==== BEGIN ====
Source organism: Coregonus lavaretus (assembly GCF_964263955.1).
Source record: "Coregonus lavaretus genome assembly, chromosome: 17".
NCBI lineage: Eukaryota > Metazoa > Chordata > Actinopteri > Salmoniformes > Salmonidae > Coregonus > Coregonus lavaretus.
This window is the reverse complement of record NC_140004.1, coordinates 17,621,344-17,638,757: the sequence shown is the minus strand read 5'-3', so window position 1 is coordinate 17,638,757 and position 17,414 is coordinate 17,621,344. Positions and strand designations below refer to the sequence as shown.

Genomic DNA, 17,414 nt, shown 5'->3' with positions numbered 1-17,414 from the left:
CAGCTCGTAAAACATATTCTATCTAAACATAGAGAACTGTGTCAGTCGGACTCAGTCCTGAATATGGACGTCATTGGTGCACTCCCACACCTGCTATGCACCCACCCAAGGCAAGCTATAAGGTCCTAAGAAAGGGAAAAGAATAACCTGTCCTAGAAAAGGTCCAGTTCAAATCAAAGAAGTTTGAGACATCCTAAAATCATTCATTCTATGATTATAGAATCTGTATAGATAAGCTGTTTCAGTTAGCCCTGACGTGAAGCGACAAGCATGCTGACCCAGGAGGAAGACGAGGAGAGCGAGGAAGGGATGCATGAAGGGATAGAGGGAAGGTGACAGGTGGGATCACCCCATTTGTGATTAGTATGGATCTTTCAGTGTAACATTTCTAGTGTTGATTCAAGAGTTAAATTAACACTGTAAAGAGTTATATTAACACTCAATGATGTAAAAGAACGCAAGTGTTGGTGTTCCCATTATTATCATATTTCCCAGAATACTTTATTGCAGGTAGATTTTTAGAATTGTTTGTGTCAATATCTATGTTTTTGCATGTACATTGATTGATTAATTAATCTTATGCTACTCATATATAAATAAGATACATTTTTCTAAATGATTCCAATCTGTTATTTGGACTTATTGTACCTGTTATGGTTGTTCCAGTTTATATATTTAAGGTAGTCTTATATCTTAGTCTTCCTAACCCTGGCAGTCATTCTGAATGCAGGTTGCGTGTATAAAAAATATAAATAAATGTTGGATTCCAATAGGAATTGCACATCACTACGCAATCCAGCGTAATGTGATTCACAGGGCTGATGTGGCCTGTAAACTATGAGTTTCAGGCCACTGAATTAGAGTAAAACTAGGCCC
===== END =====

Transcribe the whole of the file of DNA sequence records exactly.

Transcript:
Source organism: Coregonus lavaretus (assembly GCF_964263955.1).
Source record: "Coregonus lavaretus genome assembly, chromosome: 17".
NCBI lineage: Eukaryota > Metazoa > Chordata > Actinopteri > Salmoniformes > Salmonidae > Coregonus > Coregonus lavaretus.
This window is the reverse complement of record NC_140004.1, coordinates 17,621,344-17,638,757: the sequence shown is the minus strand read 5'-3', so window position 1 is coordinate 17,638,757 and position 17,414 is coordinate 17,621,344. Positions and strand designations below refer to the sequence as shown.

Genomic DNA, 17,414 nt, shown 5'->3' with positions numbered 1-17,414 from the left:
CAGCTCGTAAAACATATTCTATCTAAACATAGAGAACTGTGTCAGTCGGACTCAGTCCTGAATATGGACGTCATTGGTGCACTCCCACACCTGCTATGCACCCACCCAAGGCAAGCTATAAGGTCCTAAGAAAGGGAAAAGAATAACCTGTCCTAGAAAAGGTCCAGTTCAAATCAAAGAAGTTTGAGACATCCTAAAATCATTCATTCTATGATTATAGAATCTGTATAGATAAGCTGTTTCAGTTAGCCCTGACGTGAAGCGACAAGCATGCTGACCCAGGAGGAAGACGAGGAGAGCGAGGAAGGGATGCATGAAGGGATAGAGGGAAGGTGACAGGTGGGATCACCCCATTTGTGATTAGTATGGATCTTTCAGTGTAACATTTCTAGTGTTGATTCAAGAGTTAAATTAACACTGTAAAGAGTTATATTAACACTCAATGATGTAAAAGAACGCAAGTGTTGGTGTTCCCATTATTATCATATTTCCCAGAATACTTTATTGCAGGTAGATTTTTAGAATTGTTTGTGTCAATATCTATGTTTTTGCATGTACATTGATTGATTAATTAATCTTATGCTACTCATATATAAATAAGATACATTTTTCTAAATGATTCCAATCTGTTATTTGGACTTATTGTACCTGTTATGGTTGTTCCAGTTTATATATTTAAGGTAGTCTTATATCTTAGTCTTCCTAACCCTGGCAGTCATTCTGAATGCAGGTTGCGTGTATAAAAAATATAAATAAATGTTGGATTCCAATAGGAATTGCACATCACTACGCAATCCAGCGTAATGTGATTCACAGGGCTGATGTGGCCTGTAAACTATGAGTTTCAGGCCACTGAATTAGAGTAAAACTAGGCCC